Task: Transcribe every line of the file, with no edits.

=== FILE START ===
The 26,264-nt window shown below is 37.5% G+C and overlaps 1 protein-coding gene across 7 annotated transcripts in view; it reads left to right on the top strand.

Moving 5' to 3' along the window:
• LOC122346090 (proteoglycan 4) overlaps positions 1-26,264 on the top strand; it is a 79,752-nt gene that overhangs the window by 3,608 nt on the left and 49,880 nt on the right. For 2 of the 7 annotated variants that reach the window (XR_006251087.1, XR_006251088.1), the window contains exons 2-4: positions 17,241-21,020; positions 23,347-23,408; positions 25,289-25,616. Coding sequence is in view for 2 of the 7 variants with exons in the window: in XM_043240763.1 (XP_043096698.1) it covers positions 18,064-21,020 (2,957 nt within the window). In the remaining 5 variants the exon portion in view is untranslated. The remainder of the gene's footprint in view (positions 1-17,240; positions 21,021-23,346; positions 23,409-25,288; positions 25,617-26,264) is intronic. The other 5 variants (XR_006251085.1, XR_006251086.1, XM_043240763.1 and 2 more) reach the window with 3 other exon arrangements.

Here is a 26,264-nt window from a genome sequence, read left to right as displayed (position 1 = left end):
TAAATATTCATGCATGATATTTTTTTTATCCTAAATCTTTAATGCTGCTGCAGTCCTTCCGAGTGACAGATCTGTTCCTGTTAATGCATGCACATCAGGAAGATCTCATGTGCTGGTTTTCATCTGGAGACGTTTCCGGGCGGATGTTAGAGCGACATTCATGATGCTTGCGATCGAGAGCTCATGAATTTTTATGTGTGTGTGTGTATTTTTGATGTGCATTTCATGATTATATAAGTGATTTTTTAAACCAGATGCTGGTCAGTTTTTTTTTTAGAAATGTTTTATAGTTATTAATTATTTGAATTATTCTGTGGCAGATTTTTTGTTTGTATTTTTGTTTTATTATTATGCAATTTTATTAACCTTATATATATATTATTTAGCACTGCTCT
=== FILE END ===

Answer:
The 26,264-nt window shown below is 37.5% G+C and overlaps 1 protein-coding gene across 7 annotated transcripts in view; it reads left to right on the top strand.

Moving 5' to 3' along the window:
• LOC122346090 (proteoglycan 4) overlaps positions 1-26,264 on the top strand; it is a 79,752-nt gene that overhangs the window by 3,608 nt on the left and 49,880 nt on the right. For 2 of the 7 annotated variants that reach the window (XR_006251087.1, XR_006251088.1), the window contains exons 2-4: positions 17,241-21,020; positions 23,347-23,408; positions 25,289-25,616. Coding sequence is in view for 2 of the 7 variants with exons in the window: in XM_043240763.1 (XP_043096698.1) it covers positions 18,064-21,020 (2,957 nt within the window). In the remaining 5 variants the exon portion in view is untranslated. The remainder of the gene's footprint in view (positions 1-17,240; positions 21,021-23,346; positions 23,409-25,288; positions 25,617-26,264) is intronic. The other 5 variants (XR_006251085.1, XR_006251086.1, XM_043240763.1 and 2 more) reach the window with 3 other exon arrangements.

Here is a 26,264-nt window from a genome sequence, read left to right as displayed (position 1 = left end):
TAAATATTCATGCATGATATTTTTTTTATCCTAAATCTTTAATGCTGCTGCAGTCCTTCCGAGTGACAGATCTGTTCCTGTTAATGCATGCACATCAGGAAGATCTCATGTGCTGGTTTTCATCTGGAGACGTTTCCGGGCGGATGTTAGAGCGACATTCATGATGCTTGCGATCGAGAGCTCATGAATTTTTATGTGTGTGTGTGTATTTTTGATGTGCATTTCATGATTATATAAGTGATTTTTTAAACCAGATGCTGGTCAGTTTTTTTTTTAGAAATGTTTTATAGTTATTAATTATTTGAATTATTCTGTGGCAGATTTTTTGTTTGTATTTTTGTTTTATTATTATGCAATTTTATTAACCTTATATATATATTATTTAGCACTGCTCT